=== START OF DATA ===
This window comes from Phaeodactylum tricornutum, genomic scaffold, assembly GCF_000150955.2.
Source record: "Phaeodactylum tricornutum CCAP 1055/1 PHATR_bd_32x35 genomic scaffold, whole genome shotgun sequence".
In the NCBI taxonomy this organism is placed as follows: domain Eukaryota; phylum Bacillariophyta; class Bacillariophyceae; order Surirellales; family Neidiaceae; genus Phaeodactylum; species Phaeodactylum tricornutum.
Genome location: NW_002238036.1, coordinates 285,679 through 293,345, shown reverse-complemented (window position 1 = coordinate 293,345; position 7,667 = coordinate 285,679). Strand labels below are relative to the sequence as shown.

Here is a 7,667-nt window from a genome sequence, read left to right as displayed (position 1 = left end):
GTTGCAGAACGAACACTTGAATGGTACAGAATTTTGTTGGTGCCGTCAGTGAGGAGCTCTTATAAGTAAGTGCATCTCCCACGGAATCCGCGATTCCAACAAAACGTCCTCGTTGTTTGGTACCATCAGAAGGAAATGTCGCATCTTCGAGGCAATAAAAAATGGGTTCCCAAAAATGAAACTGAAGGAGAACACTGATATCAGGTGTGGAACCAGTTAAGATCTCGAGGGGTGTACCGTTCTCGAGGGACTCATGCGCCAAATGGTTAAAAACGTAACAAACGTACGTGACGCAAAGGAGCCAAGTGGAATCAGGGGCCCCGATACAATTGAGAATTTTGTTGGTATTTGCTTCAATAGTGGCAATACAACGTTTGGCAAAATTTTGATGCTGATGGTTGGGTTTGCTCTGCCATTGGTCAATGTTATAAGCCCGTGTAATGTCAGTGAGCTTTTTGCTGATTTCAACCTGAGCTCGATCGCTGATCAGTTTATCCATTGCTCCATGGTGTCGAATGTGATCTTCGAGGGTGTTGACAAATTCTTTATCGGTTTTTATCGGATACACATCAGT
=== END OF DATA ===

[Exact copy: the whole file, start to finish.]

This window comes from Phaeodactylum tricornutum, genomic scaffold, assembly GCF_000150955.2.
Source record: "Phaeodactylum tricornutum CCAP 1055/1 PHATR_bd_32x35 genomic scaffold, whole genome shotgun sequence".
In the NCBI taxonomy this organism is placed as follows: domain Eukaryota; phylum Bacillariophyta; class Bacillariophyceae; order Surirellales; family Neidiaceae; genus Phaeodactylum; species Phaeodactylum tricornutum.
Genome location: NW_002238036.1, coordinates 285,679 through 293,345, shown reverse-complemented (window position 1 = coordinate 293,345; position 7,667 = coordinate 285,679). Strand labels below are relative to the sequence as shown.

Here is a 7,667-nt window from a genome sequence, read left to right as displayed (position 1 = left end):
GTTGCAGAACGAACACTTGAATGGTACAGAATTTTGTTGGTGCCGTCAGTGAGGAGCTCTTATAAGTAAGTGCATCTCCCACGGAATCCGCGATTCCAACAAAACGTCCTCGTTGTTTGGTACCATCAGAAGGAAATGTCGCATCTTCGAGGCAATAAAAAATGGGTTCCCAAAAATGAAACTGAAGGAGAACACTGATATCAGGTGTGGAACCAGTTAAGATCTCGAGGGGTGTACCGTTCTCGAGGGACTCATGCGCCAAATGGTTAAAAACGTAACAAACGTACGTGACGCAAAGGAGCCAAGTGGAATCAGGGGCCCCGATACAATTGAGAATTTTGTTGGTATTTGCTTCAATAGTGGCAATACAACGTTTGGCAAAATTTTGATGCTGATGGTTGGGTTTGCTCTGCCATTGGTCAATGTTATAAGCCCGTGTAATGTCAGTGAGCTTTTTGCTGATTTCAACCTGAGCTCGATCGCTGATCAGTTTATCCATTGCTCCATGGTGTCGAATGTGATCTTCGAGGGTGTTGACAAATTCTTTATCGGTTTTTATCGGATACACATCAGT